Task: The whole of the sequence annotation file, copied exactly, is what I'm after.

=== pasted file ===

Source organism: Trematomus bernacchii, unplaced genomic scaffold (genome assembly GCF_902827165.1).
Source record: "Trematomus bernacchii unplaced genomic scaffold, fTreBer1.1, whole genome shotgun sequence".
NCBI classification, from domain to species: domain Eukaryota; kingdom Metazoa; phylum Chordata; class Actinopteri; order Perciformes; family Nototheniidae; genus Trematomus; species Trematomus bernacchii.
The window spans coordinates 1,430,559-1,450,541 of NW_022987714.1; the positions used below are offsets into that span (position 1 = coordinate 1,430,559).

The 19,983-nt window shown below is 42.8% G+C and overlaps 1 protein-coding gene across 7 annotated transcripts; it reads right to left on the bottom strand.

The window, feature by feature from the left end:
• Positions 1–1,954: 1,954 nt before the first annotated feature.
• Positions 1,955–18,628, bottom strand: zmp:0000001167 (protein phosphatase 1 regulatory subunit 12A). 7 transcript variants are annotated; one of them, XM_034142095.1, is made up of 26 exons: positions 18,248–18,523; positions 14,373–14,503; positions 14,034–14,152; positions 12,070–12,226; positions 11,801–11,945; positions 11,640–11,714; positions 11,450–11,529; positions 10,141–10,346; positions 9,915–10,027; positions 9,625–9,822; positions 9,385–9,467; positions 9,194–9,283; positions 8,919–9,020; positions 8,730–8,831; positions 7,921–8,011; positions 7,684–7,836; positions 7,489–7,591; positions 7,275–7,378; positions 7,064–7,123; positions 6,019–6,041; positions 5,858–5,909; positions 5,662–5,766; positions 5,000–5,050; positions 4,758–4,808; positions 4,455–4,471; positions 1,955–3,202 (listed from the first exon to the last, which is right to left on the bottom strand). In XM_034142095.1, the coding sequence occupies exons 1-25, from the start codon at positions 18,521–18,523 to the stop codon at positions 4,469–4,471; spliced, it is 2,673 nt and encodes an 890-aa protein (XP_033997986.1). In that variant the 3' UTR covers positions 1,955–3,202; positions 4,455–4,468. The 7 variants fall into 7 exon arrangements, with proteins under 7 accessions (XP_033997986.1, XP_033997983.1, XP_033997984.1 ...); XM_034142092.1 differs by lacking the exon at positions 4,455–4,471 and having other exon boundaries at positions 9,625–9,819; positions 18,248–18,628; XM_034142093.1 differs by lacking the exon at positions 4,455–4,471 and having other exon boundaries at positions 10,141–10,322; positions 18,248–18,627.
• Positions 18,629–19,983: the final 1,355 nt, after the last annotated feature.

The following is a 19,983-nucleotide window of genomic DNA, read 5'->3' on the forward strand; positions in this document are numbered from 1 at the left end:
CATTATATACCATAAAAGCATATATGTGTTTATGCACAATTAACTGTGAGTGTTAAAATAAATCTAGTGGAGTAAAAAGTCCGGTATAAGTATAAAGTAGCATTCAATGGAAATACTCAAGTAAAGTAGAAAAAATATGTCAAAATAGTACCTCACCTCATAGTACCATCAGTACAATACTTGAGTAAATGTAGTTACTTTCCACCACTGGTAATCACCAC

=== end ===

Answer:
Source organism: Trematomus bernacchii, unplaced genomic scaffold (genome assembly GCF_902827165.1).
Source record: "Trematomus bernacchii unplaced genomic scaffold, fTreBer1.1, whole genome shotgun sequence".
NCBI classification, from domain to species: domain Eukaryota; kingdom Metazoa; phylum Chordata; class Actinopteri; order Perciformes; family Nototheniidae; genus Trematomus; species Trematomus bernacchii.
The window spans coordinates 1,430,559-1,450,541 of NW_022987714.1; the positions used below are offsets into that span (position 1 = coordinate 1,430,559).

The 19,983-nt window shown below is 42.8% G+C and overlaps 1 protein-coding gene across 7 annotated transcripts; it reads right to left on the bottom strand.

The window, feature by feature from the left end:
• Positions 1–1,954: 1,954 nt before the first annotated feature.
• Positions 1,955–18,628, bottom strand: zmp:0000001167 (protein phosphatase 1 regulatory subunit 12A). 7 transcript variants are annotated; one of them, XM_034142095.1, is made up of 26 exons: positions 18,248–18,523; positions 14,373–14,503; positions 14,034–14,152; positions 12,070–12,226; positions 11,801–11,945; positions 11,640–11,714; positions 11,450–11,529; positions 10,141–10,346; positions 9,915–10,027; positions 9,625–9,822; positions 9,385–9,467; positions 9,194–9,283; positions 8,919–9,020; positions 8,730–8,831; positions 7,921–8,011; positions 7,684–7,836; positions 7,489–7,591; positions 7,275–7,378; positions 7,064–7,123; positions 6,019–6,041; positions 5,858–5,909; positions 5,662–5,766; positions 5,000–5,050; positions 4,758–4,808; positions 4,455–4,471; positions 1,955–3,202 (listed from the first exon to the last, which is right to left on the bottom strand). In XM_034142095.1, the coding sequence occupies exons 1-25, from the start codon at positions 18,521–18,523 to the stop codon at positions 4,469–4,471; spliced, it is 2,673 nt and encodes an 890-aa protein (XP_033997986.1). In that variant the 3' UTR covers positions 1,955–3,202; positions 4,455–4,468. The 7 variants fall into 7 exon arrangements, with proteins under 7 accessions (XP_033997986.1, XP_033997983.1, XP_033997984.1 ...); XM_034142092.1 differs by lacking the exon at positions 4,455–4,471 and having other exon boundaries at positions 9,625–9,819; positions 18,248–18,628; XM_034142093.1 differs by lacking the exon at positions 4,455–4,471 and having other exon boundaries at positions 10,141–10,322; positions 18,248–18,627.
• Positions 18,629–19,983: the final 1,355 nt, after the last annotated feature.

The following is a 19,983-nucleotide window of genomic DNA, read 5'->3' on the forward strand; positions in this document are numbered from 1 at the left end:
CATTATATACCATAAAAGCATATATGTGTTTATGCACAATTAACTGTGAGTGTTAAAATAAATCTAGTGGAGTAAAAAGTCCGGTATAAGTATAAAGTAGCATTCAATGGAAATACTCAAGTAAAGTAGAAAAAATATGTCAAAATAGTACCTCACCTCATAGTACCATCAGTACAATACTTGAGTAAATGTAGTTACTTTCCACCACTGGTAATCACCAC